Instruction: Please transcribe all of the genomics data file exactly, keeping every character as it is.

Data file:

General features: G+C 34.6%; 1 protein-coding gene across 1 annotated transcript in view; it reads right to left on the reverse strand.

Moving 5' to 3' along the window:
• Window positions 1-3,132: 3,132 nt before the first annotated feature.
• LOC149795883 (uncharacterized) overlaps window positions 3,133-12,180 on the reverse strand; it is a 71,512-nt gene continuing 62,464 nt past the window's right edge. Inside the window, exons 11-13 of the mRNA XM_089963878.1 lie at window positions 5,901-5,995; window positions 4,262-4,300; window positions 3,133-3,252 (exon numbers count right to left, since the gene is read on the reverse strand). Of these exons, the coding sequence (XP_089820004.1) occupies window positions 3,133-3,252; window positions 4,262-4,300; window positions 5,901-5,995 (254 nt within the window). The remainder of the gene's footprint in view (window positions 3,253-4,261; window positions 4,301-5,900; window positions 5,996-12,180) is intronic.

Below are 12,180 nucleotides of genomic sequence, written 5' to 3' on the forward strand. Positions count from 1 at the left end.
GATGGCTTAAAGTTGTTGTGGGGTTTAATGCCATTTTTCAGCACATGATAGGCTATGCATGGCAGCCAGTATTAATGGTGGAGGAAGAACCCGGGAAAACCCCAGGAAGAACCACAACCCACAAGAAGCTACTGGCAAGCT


General features: G+C 34.6%; 1 protein-coding gene across 1 annotated transcript in view; it reads right to left on the reverse strand.

Moving 5' to 3' along the window:
• Window positions 1-3,132: 3,132 nt before the first annotated feature.
• LOC149795883 (uncharacterized) overlaps window positions 3,133-12,180 on the reverse strand; it is a 71,512-nt gene continuing 62,464 nt past the window's right edge. Inside the window, exons 11-13 of the mRNA XM_089963878.1 lie at window positions 5,901-5,995; window positions 4,262-4,300; window positions 3,133-3,252 (exon numbers count right to left, since the gene is read on the reverse strand). Of these exons, the coding sequence (XP_089820004.1) occupies window positions 3,133-3,252; window positions 4,262-4,300; window positions 5,901-5,995 (254 nt within the window). The remainder of the gene's footprint in view (window positions 3,253-4,261; window positions 4,301-5,900; window positions 5,996-12,180) is intronic.

Below are 12,180 nucleotides of genomic sequence, written 5' to 3' on the forward strand. Positions count from 1 at the left end.
GATGGCTTAAAGTTGTTGTGGGGTTTAATGCCATTTTTCAGCACATGATAGGCTATGCATGGCAGCCAGTATTAATGGTGGAGGAAGAACCCGGGAAAACCCCAGGAAGAACCACAACCCACAAGAAGCTACTGGCAAGCT